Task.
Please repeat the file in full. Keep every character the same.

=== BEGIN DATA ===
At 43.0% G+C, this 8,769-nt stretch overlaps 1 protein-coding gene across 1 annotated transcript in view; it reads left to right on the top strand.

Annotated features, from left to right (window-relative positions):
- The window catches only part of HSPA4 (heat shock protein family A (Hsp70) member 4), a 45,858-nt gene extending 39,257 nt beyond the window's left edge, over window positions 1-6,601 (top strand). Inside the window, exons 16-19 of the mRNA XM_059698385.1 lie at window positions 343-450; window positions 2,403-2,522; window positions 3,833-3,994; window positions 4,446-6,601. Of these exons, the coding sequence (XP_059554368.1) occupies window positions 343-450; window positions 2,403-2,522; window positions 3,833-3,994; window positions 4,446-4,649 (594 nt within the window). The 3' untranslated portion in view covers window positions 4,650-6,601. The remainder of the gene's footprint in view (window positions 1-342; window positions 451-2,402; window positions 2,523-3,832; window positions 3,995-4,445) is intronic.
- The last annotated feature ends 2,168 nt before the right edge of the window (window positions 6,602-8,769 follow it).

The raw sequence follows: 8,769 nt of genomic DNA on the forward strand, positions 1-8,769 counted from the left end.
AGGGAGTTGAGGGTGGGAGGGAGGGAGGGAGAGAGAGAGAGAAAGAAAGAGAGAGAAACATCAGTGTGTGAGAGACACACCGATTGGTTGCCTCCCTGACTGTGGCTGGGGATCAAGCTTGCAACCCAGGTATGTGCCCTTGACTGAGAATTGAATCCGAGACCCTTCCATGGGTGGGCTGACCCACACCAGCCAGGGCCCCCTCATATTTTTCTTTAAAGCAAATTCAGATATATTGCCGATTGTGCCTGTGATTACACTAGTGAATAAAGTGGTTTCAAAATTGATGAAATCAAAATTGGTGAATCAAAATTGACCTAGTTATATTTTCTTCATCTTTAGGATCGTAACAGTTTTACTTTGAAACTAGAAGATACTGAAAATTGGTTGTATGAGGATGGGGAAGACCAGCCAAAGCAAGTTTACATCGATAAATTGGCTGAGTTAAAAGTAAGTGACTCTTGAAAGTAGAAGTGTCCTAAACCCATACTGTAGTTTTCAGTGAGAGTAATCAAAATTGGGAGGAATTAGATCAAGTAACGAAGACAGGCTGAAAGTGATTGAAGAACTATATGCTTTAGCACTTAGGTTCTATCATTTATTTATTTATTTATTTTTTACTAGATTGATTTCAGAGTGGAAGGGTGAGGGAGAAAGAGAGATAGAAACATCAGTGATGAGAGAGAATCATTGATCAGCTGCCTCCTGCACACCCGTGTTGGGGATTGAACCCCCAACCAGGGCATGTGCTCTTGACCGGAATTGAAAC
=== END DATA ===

At 43.0% G+C, this 8,769-nt stretch overlaps 1 protein-coding gene across 1 annotated transcript in view; it reads left to right on the top strand.

Annotated features, from left to right (window-relative positions):
- The window catches only part of HSPA4 (heat shock protein family A (Hsp70) member 4), a 45,858-nt gene extending 39,257 nt beyond the window's left edge, over window positions 1-6,601 (top strand). Inside the window, exons 16-19 of the mRNA XM_059698385.1 lie at window positions 343-450; window positions 2,403-2,522; window positions 3,833-3,994; window positions 4,446-6,601. Of these exons, the coding sequence (XP_059554368.1) occupies window positions 343-450; window positions 2,403-2,522; window positions 3,833-3,994; window positions 4,446-4,649 (594 nt within the window). The 3' untranslated portion in view covers window positions 4,650-6,601. The remainder of the gene's footprint in view (window positions 1-342; window positions 451-2,402; window positions 2,523-3,832; window positions 3,995-4,445) is intronic.
- The last annotated feature ends 2,168 nt before the right edge of the window (window positions 6,602-8,769 follow it).

The raw sequence follows: 8,769 nt of genomic DNA on the forward strand, positions 1-8,769 counted from the left end.
AGGGAGTTGAGGGTGGGAGGGAGGGAGGGAGAGAGAGAGAGAAAGAAAGAGAGAGAAACATCAGTGTGTGAGAGACACACCGATTGGTTGCCTCCCTGACTGTGGCTGGGGATCAAGCTTGCAACCCAGGTATGTGCCCTTGACTGAGAATTGAATCCGAGACCCTTCCATGGGTGGGCTGACCCACACCAGCCAGGGCCCCCTCATATTTTTCTTTAAAGCAAATTCAGATATATTGCCGATTGTGCCTGTGATTACACTAGTGAATAAAGTGGTTTCAAAATTGATGAAATCAAAATTGGTGAATCAAAATTGACCTAGTTATATTTTCTTCATCTTTAGGATCGTAACAGTTTTACTTTGAAACTAGAAGATACTGAAAATTGGTTGTATGAGGATGGGGAAGACCAGCCAAAGCAAGTTTACATCGATAAATTGGCTGAGTTAAAAGTAAGTGACTCTTGAAAGTAGAAGTGTCCTAAACCCATACTGTAGTTTTCAGTGAGAGTAATCAAAATTGGGAGGAATTAGATCAAGTAACGAAGACAGGCTGAAAGTGATTGAAGAACTATATGCTTTAGCACTTAGGTTCTATCATTTATTTATTTATTTATTTTTTACTAGATTGATTTCAGAGTGGAAGGGTGAGGGAGAAAGAGAGATAGAAACATCAGTGATGAGAGAGAATCATTGATCAGCTGCCTCCTGCACACCCGTGTTGGGGATTGAACCCCCAACCAGGGCATGTGCTCTTGACCGGAATTGAAAC